Borrow (complete) strong design contexts from outside your industry and apply them to what you do to look different. (Example: Applying Heathrow airport signage to mobile phone interfaces.)  Jeff Fong – Design Lead for Windows Phone, Microsoft (#81)

Unlikely customers will stretch your organization’s creativity in finding new ways to solve their problems.  Hannah Choi Granade – President, Advantix Systems U.S.A. (#73)

Give your team an assignment from a demanding fictional client to stretch its creativity beyond the marketplace’s expectations and extract your “creative aspirations from (y)our finances.”  – Mike Simonian, Maaike Evers – Designers, Mike and Maaike (#76)

“Seventy percent of an experience should be what consumers know and thirty percent should be surprise and delight.”  Rachel Shechtman – Founder, Story (#80)

What are you doing to make “eye contact” with potential customers virtually? And what are you doing to engage them (with their interests in mind) when they get really close?  Sam Mogannam – Owner, Bi-Rite Market (#86)

Find ways for your best customers to share their expertise and hacks with your new customers.  – Cindy Au – Community Director, Kickstarter (#82)

Head directly to where your audience is. Do not wait around at your online site. Share your content where they are and get something started.  Vivi Zigler – President, Digital Entertainment, NBC Universal (#89)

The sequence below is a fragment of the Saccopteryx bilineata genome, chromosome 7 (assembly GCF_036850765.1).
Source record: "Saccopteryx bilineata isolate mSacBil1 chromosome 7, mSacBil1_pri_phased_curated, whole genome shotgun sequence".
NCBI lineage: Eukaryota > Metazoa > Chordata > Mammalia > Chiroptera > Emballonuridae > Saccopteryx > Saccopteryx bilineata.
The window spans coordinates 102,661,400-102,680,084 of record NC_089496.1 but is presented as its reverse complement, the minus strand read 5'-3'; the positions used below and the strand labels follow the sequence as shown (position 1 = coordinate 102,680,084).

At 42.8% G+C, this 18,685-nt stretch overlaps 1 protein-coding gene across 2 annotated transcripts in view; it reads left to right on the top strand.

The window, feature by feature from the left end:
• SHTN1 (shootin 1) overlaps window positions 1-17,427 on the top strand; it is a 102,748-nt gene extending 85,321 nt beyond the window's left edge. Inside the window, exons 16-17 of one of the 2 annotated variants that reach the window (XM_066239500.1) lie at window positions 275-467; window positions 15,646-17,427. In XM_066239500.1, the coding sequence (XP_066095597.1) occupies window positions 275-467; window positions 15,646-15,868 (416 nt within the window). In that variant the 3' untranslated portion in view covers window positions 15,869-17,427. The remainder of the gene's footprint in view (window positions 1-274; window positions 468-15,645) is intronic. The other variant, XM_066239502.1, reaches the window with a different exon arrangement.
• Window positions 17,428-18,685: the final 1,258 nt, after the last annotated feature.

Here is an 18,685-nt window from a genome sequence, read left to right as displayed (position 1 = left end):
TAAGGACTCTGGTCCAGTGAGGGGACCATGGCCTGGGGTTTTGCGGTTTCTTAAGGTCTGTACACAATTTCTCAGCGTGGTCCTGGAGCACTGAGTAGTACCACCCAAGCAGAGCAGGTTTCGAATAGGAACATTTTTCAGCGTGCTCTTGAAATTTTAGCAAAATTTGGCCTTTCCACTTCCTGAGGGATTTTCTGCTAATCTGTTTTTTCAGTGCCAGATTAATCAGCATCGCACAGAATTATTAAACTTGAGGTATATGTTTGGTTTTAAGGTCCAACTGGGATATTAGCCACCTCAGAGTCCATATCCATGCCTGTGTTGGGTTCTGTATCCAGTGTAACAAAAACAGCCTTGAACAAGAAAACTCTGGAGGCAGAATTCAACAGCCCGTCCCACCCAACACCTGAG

Manufacture greater scarcity in the experience you create over time to push more robust intensity, deeper interaction, and the possibility of greater participant leadership in shaping the experience.  Jerri Chou – Founder, The Feast Social Innovation Conference (#94)

What would your design process look like if the client specified every detail they wanted? Do you think that’s a level of involvement your clients are really seeking?  Edwin Neo – Founding Partner, Ed Et Al Shoemakers (#98)

Celebrate customers using your product in incredible ways. Make them the creative heroes of your brand.  Sally Grimes – Global Vice President, Sharpie (#100)

Whether in traditional or new media, people spend time with and pass-on content they expect friends will enjoy.  Ben Smith – Editor, Buzzfeed (#29)

Great advice from Magic Johnson: “It’s okay to be famous and be well liked, but you got to start owning things.”  Shaq – C’mon. It’s Shaq. He doesn’t need a title. (#74)

When trying to signal your commitment to the market, there’s no short cut to the time advantage of starting now and sticking with it.  Lourenço Bustani – Founder, Brazil CEO, Mandalah (#48)

Celebrity still counts for something so find a way to borrow the authority of celebrities to gain attention and action.  Yael Cohen, Founder – F*ck Cancer (#38)